85 – Dial M for Murder 3D

It’s Eavesdropping’s first anniversary and we celebrate with a film Mike’s been looking forward to seeing for almost a decade. Alfred Hitchcock’s Dial M for Murder was released at the tail end of the short-lived Fifties 3D craze, and has rarely been seen in that format (even at the time). But it rolls around every so often and this week came to the Electric, so we jumped at the chance to see it.

A dialogue-heavy chamber piece, Dial M for Murder might not seem the obvious choice for the spectacle of 3D, but it’s for this reason that we find it interesting. José, who has seen it before in 3D, recalls his previous impressions of the importance of items – the keys, the handbag, the scissors – and how the stereoscopy relates to it. Mike, who wrote on 3D film at university and has defended it ever since, places Dial M for Murder in context, comparing it to both 3D of the time and today, suggesting how it was ahead of its time.

Away from the 3D, we find the film slight, a trifle, though enjoyable throughout and respectful of the audience – the film’s methodical nature is lovely. We find some of the performances disappointing, and one in particular delightful. We’re glad we saw it, even though José’s spectacles were broken.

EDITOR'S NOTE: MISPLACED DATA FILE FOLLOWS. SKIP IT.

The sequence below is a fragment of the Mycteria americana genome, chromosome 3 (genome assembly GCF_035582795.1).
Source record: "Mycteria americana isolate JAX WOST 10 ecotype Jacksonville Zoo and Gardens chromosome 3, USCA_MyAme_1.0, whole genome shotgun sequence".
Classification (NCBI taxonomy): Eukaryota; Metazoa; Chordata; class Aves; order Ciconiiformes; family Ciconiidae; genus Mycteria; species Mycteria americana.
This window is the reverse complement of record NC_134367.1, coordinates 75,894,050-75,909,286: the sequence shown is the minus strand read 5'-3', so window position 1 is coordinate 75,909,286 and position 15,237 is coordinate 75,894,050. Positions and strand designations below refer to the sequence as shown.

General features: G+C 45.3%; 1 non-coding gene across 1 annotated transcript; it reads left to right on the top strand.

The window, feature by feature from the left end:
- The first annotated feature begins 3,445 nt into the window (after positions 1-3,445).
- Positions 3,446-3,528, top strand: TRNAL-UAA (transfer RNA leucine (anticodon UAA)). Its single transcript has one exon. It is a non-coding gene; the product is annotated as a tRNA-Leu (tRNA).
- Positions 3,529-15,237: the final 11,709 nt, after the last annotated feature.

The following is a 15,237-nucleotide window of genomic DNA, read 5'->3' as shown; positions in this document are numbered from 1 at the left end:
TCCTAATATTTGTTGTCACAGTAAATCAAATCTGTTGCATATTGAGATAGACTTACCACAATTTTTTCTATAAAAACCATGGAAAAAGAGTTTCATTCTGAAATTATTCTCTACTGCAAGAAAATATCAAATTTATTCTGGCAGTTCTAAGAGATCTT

José’s note on Dial M for Murder can be found here: https://notesonfilm1.com/2013/08/07/a-note-on-dial-m-for-murder/

The podcast can be listened to in the players above or on iTunes.

With José Arroyo of First Impressions and Michael Glass of Writing About Film.

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One thought on “85 – Dial M for Murder 3D

  1. Julian Glass

    I thoroughly enjoyed it and only after the event did I realised what a rare occurrence it is to be seen in public. I’m please for Michael he’s now able to strike it off his bucket list.

    Would different actors have given better performances? I think we’d all agree that John Williams was perfect to give comedic element as contrast. I think Hitchcock wanted a certain style and this eye candy was required for the four other roles. One can picture Gig Young instead of Robert Cummings but would it add anything? The other three are thoroughly believable to me.

    Of course the whole thing relies on the premise that everyone use the same type of latch key and keeps it separate to their other keys. This is stretching a point but doesn’t distract us from being totally immersed from the first minute.

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